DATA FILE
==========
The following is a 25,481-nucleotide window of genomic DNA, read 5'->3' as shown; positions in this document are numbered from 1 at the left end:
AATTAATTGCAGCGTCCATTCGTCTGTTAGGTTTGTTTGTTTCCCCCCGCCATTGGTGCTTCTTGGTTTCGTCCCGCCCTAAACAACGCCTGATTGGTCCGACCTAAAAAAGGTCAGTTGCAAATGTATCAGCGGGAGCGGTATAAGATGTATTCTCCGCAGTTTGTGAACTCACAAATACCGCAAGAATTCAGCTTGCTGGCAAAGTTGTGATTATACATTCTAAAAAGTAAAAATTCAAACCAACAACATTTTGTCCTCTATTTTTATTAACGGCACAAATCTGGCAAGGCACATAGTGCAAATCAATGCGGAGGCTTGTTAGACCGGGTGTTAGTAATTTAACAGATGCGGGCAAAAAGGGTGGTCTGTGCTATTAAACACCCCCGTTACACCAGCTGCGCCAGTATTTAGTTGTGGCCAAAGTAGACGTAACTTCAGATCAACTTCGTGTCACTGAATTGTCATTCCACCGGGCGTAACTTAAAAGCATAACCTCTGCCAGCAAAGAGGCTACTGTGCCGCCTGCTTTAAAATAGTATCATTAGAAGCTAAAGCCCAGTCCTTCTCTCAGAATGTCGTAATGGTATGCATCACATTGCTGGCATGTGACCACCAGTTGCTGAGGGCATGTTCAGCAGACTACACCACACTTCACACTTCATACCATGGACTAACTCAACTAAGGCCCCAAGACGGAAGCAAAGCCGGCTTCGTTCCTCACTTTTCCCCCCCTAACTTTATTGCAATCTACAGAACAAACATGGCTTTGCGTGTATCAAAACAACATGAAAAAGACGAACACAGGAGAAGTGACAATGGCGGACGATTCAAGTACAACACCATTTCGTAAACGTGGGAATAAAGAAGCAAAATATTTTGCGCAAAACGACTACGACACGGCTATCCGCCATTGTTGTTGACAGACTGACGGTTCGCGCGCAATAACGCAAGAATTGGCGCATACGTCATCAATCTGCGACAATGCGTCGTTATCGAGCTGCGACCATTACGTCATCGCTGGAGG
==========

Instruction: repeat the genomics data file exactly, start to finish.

The following is a 25,481-nucleotide window of genomic DNA, read 5'->3' as shown; positions in this document are numbered from 1 at the left end:
AATTAATTGCAGCGTCCATTCGTCTGTTAGGTTTGTTTGTTTCCCCCCGCCATTGGTGCTTCTTGGTTTCGTCCCGCCCTAAACAACGCCTGATTGGTCCGACCTAAAAAAGGTCAGTTGCAAATGTATCAGCGGGAGCGGTATAAGATGTATTCTCCGCAGTTTGTGAACTCACAAATACCGCAAGAATTCAGCTTGCTGGCAAAGTTGTGATTATACATTCTAAAAAGTAAAAATTCAAACCAACAACATTTTGTCCTCTATTTTTATTAACGGCACAAATCTGGCAAGGCACATAGTGCAAATCAATGCGGAGGCTTGTTAGACCGGGTGTTAGTAATTTAACAGATGCGGGCAAAAAGGGTGGTCTGTGCTATTAAACACCCCCGTTACACCAGCTGCGCCAGTATTTAGTTGTGGCCAAAGTAGACGTAACTTCAGATCAACTTCGTGTCACTGAATTGTCATTCCACCGGGCGTAACTTAAAAGCATAACCTCTGCCAGCAAAGAGGCTACTGTGCCGCCTGCTTTAAAATAGTATCATTAGAAGCTAAAGCCCAGTCCTTCTCTCAGAATGTCGTAATGGTATGCATCACATTGCTGGCATGTGACCACCAGTTGCTGAGGGCATGTTCAGCAGACTACACCACACTTCACACTTCATACCATGGACTAACTCAACTAAGGCCCCAAGACGGAAGCAAAGCCGGCTTCGTTCCTCACTTTTCCCCCCCTAACTTTATTGCAATCTACAGAACAAACATGGCTTTGCGTGTATCAAAACAACATGAAAAAGACGAACACAGGAGAAGTGACAATGGCGGACGATTCAAGTACAACACCATTTCGTAAACGTGGGAATAAAGAAGCAAAATATTTTGCGCAAAACGACTACGACACGGCTATCCGCCATTGTTGTTGACAGACTGACGGTTCGCGCGCAATAACGCAAGAATTGGCGCATACGTCATCAATCTGCGACAATGCGTCGTTATCGAGCTGCGACCATTACGTCATCGCTGGAGG